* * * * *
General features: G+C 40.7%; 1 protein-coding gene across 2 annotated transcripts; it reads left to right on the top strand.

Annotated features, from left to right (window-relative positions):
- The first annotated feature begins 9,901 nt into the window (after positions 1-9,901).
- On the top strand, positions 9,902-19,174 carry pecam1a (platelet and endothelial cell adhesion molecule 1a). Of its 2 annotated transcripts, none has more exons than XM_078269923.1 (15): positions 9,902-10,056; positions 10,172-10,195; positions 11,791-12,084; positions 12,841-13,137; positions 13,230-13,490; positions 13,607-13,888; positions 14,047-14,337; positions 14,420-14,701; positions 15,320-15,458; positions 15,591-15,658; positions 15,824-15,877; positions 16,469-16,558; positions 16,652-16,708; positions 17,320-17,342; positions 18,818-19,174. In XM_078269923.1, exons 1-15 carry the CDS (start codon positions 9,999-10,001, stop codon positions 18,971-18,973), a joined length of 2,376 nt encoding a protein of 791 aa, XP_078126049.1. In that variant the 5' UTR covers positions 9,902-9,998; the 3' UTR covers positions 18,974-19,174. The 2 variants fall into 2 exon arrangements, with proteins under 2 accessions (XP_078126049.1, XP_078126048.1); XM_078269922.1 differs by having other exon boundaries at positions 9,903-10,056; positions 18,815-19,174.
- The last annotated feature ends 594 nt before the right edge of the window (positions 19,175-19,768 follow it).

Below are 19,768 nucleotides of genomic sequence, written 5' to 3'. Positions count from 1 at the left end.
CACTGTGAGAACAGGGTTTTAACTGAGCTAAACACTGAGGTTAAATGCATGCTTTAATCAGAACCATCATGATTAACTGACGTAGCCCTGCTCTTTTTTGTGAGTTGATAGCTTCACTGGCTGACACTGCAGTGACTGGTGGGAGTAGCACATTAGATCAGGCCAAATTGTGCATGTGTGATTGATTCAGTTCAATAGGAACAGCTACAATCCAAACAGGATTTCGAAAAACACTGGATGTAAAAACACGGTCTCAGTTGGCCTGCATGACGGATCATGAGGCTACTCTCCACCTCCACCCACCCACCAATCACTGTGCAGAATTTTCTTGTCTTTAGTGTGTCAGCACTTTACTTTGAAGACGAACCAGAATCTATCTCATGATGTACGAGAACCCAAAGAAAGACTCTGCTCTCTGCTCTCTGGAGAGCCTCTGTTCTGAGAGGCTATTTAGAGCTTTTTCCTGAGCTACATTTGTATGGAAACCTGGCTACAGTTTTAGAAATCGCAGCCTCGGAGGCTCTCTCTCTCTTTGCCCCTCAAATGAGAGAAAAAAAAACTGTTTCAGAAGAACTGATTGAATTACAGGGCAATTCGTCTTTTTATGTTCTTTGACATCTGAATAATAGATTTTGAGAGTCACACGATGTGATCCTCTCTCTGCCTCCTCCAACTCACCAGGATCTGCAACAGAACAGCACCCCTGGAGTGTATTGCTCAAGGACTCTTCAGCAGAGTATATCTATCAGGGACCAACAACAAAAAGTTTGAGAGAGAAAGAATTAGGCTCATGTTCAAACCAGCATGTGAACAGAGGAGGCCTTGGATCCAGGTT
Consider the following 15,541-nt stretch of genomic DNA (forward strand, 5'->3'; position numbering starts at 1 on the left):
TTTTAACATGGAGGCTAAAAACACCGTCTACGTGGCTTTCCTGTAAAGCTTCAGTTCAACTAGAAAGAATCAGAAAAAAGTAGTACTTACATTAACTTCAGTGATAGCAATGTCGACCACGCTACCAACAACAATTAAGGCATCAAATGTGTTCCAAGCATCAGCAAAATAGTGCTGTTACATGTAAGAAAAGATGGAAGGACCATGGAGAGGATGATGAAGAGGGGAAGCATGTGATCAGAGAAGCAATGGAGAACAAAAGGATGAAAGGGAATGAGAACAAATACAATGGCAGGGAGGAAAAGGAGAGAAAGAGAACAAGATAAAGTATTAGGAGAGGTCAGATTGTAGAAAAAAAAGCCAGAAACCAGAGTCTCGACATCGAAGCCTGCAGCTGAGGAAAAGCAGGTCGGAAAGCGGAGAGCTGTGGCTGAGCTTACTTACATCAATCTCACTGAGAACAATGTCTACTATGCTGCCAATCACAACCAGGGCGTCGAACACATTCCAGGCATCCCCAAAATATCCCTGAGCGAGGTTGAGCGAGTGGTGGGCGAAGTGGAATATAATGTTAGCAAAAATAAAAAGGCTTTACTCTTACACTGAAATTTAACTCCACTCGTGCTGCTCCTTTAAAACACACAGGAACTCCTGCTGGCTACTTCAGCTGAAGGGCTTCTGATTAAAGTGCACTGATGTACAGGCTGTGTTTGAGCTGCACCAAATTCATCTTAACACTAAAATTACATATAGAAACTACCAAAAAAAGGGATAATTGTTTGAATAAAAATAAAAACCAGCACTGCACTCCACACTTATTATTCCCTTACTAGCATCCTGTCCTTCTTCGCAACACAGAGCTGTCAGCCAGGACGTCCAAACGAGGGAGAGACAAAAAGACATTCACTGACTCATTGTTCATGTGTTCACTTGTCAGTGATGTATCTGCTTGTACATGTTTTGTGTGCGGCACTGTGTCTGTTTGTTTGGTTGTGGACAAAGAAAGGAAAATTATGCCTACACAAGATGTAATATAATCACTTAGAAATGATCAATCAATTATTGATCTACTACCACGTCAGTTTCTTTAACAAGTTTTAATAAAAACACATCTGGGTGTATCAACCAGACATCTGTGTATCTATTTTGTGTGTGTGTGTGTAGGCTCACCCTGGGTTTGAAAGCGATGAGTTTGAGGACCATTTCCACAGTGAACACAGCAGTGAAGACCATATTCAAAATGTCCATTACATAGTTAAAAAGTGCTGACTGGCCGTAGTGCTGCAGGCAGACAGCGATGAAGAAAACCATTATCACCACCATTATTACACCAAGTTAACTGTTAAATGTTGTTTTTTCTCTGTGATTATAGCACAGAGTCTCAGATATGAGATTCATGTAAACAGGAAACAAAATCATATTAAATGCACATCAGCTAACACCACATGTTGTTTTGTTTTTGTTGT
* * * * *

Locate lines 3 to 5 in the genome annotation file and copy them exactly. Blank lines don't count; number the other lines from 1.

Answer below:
- The first annotated feature begins 9,901 nt into the window (after positions 1-9,901).
- On the top strand, positions 9,902-19,174 carry pecam1a (platelet and endothelial cell adhesion molecule 1a). Of its 2 annotated transcripts, none has more exons than XM_078269923.1 (15): positions 9,902-10,056; positions 10,172-10,195; positions 11,791-12,084; positions 12,841-13,137; positions 13,230-13,490; positions 13,607-13,888; positions 14,047-14,337; positions 14,420-14,701; positions 15,320-15,458; positions 15,591-15,658; positions 15,824-15,877; positions 16,469-16,558; positions 16,652-16,708; positions 17,320-17,342; positions 18,818-19,174. In XM_078269923.1, exons 1-15 carry the CDS (start codon positions 9,999-10,001, stop codon positions 18,971-18,973), a joined length of 2,376 nt encoding a protein of 791 aa, XP_078126049.1. In that variant the 5' UTR covers positions 9,902-9,998; the 3' UTR covers positions 18,974-19,174. The 2 variants fall into 2 exon arrangements, with proteins under 2 accessions (XP_078126049.1, XP_078126048.1); XM_078269922.1 differs by having other exon boundaries at positions 9,903-10,056; positions 18,815-19,174.
- The last annotated feature ends 594 nt before the right edge of the window (positions 19,175-19,768 follow it).